The Maitland Institute is run by Tammi Glick, a director at Daleglen Property Group. At a cafe on Long Street, Tammi makes it clear that she’s not a curator but a facilitator of Maitland Institute – a new non-profit art space that was once a casings factory. This title, she says, allows freedom and fluidity when it comes to deciding how the large industrial space is navigated by the artists and audience.
Online information about the institute is sparse. According to the about section of its website, “The Maitland Institute is a space in Cape Town dedicated to art and ideas.” Outside of Woodstock, the now gentrified art hub of the Mother City, and unlike galleries that operate with retail agendas, the Maitland Institute – where renowned artist Penny Siopis is currently doing a four month residency – offers something outside of the economic and political framework we’ve come to expect when interacting with certain art on public display.
The institute opened to the public in February with an exhibition by photographer Zanele Muholi, titled Somnyama Ngonyama.“The idea is to start with well-known artists and provide the public with an accessible way to interact with them. I’m fascinated by how many artists say they really miss having an environment where they can talk about their work outside of the university context,” Tammi explains.
Take visual artist and lecturer Penny Siopis, whose #openforumopenstudio residency has enabled people to watch her work on larger-than-life canvases and attend informative, yet casual talks about her process and work.
This kind of dialogue fosters a connectivity between artist and audience, richer than glancing at a painting and its explanation on the wall. “Penny has been generous enough to create the open studio in the way that she has. Maybe it’ll set a trend but that’s not the expectation of every artist. She loves teaching and she’s established enough in her career to do that – I don’t expect every artist to,” reiterates Tammi.
Cape Town has an abundance of art institutions and events – the highly anticipated Zeitz MOCAA opening in September, the Cape Town Art Fair, The Institute for Creative Arts, not to mention numerous galleries operating year-round – but the Maitland Institute seeks to fill a different niche.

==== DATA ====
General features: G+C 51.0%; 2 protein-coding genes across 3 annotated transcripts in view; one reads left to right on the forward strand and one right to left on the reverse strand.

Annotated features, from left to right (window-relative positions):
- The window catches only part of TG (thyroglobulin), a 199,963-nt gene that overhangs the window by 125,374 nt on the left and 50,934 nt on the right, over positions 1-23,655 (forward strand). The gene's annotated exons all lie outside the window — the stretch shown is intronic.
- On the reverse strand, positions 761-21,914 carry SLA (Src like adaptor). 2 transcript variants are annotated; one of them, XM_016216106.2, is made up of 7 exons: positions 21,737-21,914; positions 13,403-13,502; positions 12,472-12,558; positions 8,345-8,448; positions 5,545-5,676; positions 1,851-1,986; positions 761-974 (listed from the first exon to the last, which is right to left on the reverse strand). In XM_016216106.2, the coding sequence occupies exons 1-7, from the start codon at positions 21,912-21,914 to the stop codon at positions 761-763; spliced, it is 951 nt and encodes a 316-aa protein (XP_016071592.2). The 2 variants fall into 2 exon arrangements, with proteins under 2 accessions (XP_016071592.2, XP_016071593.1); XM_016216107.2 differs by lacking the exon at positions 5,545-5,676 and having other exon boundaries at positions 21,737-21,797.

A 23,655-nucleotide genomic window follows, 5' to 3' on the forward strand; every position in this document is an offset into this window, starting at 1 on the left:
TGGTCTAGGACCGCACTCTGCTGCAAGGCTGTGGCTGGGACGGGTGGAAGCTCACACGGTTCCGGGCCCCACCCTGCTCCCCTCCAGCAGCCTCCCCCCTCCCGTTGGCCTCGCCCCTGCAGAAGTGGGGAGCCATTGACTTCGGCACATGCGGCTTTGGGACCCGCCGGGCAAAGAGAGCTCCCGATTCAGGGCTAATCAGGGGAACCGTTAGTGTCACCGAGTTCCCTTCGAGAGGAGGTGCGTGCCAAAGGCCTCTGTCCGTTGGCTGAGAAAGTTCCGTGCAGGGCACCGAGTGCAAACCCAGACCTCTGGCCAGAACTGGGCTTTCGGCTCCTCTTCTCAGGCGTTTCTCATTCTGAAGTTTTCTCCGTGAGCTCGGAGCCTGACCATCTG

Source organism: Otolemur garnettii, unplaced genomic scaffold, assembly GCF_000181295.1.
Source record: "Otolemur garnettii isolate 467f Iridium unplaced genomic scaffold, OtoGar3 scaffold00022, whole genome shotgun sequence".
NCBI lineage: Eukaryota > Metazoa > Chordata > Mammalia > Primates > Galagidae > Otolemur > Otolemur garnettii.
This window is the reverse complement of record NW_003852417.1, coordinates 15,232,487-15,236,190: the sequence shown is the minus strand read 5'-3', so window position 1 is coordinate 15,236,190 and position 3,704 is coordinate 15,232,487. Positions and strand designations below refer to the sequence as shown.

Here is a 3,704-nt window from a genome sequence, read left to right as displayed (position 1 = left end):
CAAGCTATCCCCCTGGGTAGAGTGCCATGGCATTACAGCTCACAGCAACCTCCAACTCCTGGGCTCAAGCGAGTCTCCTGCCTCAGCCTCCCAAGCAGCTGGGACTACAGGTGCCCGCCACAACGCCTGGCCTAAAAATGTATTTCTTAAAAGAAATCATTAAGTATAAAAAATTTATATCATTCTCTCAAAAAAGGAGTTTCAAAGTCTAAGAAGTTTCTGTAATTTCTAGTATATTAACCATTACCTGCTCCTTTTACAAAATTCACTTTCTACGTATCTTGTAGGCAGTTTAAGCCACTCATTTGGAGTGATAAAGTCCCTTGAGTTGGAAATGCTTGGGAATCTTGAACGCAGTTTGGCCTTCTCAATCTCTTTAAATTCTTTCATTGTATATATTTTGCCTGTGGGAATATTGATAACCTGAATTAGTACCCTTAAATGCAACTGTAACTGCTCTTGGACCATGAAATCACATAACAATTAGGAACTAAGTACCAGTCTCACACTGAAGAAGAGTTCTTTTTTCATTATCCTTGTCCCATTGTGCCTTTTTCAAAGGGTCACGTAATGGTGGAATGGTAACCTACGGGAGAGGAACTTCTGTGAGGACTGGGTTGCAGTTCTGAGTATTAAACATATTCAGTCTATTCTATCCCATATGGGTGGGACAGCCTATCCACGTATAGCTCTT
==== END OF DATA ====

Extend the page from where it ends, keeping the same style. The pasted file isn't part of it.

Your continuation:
To tourists and the privileged, Cape Town is a beautiful city with a thriving art scene, but for many, formal galleries are perceived as elitist spaces and reserved for those whose affluence affords access and education to appreciate the works exhibited. This is something the Maitland Institute hopes to address by being a dynamic space cognizant of the conversations that are happening in Cape Town.
For Tammi, the institute doesn’t operate in opposition to galleries. When asked about the central idea behind the institute she replies saying, “It’s my dream for the space that people can interact there and talk about ideas.”
Given the rapid gentrification happening in Woodstock and the surrounds, one can’t help but wonder how to view the institute within the context of “urban renewal” and Maitland, a mainly industrial neighbourhood. We ask Tammi about it.
“It’s a difficult question to answer. There are homes in Maitland but this was an industrial space. I’m comfortable knowing it has always been industrial. Creating the space hasn’t affected anyone’s home. It was a disused meat factory. I wasn’t not going to [start the institute] for fear of comment,” says Tammi.
At this stage, the institute doesn’t accept artist proposals. Both Zanele and Penny said yes when Tammi offered them an opportunity to work with the institute. Although she isn’t opposed to exhibiting works of male artists, she does emphasis there will always be a strong focus on women and contemporary art.
The idea going forward – inspired by Penny – is that each exhibition will run concurrently with a talks or education programme to create dynamic and meaningful interactions between artists and audiences.
“My interest is in finding a space where comment is made. I think that artists know what’s happening in the world before the rest of us and they make incisive comments through their craft,” Tammi concluded.